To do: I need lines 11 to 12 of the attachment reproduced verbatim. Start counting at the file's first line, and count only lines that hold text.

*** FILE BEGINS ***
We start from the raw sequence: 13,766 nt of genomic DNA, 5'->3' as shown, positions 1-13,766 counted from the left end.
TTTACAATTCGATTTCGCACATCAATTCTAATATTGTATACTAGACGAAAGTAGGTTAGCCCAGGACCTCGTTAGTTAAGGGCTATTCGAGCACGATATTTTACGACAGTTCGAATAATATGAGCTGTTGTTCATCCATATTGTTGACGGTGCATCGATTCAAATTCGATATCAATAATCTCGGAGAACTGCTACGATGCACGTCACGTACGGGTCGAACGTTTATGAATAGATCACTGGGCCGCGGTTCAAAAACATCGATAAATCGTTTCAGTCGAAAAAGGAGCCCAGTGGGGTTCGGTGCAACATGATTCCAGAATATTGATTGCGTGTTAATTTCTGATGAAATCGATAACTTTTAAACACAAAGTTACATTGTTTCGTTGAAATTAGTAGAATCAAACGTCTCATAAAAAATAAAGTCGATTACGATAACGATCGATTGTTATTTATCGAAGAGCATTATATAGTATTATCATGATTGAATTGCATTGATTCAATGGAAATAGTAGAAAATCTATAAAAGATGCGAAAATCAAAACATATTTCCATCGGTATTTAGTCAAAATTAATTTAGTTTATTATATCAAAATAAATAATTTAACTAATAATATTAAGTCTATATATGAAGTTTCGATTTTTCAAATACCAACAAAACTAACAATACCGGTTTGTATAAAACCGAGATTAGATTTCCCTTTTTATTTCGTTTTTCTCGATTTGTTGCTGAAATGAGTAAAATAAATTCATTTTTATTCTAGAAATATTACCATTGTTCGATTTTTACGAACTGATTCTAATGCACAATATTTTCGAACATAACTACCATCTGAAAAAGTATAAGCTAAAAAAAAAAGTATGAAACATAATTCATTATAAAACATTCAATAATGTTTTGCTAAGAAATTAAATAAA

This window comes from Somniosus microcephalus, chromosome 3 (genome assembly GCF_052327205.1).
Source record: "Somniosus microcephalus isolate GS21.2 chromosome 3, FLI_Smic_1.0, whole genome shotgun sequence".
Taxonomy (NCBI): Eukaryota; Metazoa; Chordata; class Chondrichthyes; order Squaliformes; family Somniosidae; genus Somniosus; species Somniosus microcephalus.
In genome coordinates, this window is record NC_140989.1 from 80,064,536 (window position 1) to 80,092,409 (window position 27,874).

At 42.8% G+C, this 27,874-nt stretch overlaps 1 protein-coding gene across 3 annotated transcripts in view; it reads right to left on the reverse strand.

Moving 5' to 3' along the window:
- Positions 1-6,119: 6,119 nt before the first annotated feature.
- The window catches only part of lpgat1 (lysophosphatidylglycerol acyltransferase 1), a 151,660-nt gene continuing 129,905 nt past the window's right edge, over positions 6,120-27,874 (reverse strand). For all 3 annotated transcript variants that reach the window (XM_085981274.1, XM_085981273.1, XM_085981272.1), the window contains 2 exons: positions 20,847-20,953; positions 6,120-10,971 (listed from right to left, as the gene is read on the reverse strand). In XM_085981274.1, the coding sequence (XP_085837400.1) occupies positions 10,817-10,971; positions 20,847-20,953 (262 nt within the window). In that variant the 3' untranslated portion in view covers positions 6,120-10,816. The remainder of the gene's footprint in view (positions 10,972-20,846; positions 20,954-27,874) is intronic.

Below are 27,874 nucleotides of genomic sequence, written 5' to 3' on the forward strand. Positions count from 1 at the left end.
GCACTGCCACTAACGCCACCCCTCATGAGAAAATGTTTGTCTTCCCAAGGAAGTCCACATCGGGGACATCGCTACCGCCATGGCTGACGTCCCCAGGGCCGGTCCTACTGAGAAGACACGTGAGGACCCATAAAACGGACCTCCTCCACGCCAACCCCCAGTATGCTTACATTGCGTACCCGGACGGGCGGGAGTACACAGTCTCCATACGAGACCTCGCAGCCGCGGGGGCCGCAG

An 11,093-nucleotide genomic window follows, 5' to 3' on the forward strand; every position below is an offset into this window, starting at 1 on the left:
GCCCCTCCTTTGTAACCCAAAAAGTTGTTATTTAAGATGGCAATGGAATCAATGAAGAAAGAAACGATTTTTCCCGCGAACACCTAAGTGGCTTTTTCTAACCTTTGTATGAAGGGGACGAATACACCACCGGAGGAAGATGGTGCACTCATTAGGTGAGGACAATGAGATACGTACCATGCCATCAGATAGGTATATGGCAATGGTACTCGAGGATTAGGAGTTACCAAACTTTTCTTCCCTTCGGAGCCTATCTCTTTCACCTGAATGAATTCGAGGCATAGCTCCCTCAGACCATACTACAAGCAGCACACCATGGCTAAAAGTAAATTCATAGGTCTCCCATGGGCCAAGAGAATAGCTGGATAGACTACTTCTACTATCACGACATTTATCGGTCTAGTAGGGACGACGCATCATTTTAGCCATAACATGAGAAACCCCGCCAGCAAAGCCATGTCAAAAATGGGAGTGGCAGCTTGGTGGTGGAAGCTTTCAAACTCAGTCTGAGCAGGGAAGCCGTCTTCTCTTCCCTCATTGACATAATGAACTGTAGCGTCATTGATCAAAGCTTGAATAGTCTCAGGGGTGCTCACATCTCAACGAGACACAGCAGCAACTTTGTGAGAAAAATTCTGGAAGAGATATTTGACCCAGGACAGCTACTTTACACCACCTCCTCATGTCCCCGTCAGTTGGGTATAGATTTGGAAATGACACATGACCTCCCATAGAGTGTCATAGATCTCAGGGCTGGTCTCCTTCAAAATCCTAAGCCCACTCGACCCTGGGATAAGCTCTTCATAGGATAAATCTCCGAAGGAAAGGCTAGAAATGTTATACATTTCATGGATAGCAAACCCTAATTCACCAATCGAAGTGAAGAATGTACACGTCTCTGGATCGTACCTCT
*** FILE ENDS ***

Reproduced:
Below are 27,874 nucleotides of genomic sequence, written 5' to 3' on the forward strand. Positions count from 1 at the left end.
GCACTGCCACTAACGCCACCCCTCATGAGAAAATGTTTGTCTTCCCAAGGAAGTCCACATCGGGGACATCGCTACCGCCATGGCTGACGTCCCCAGGGCCGGTCCTACTGAGAAGACACGTGAGGACCCATAAAACGGACCTCCTCCACGCCAACCCCCAGTATGCTTACATTGCGTACCCGGACGGGCGGGAGTACACAGTCTCCATACGAGACCTCGCAGCCGCGGGGGCCGCAG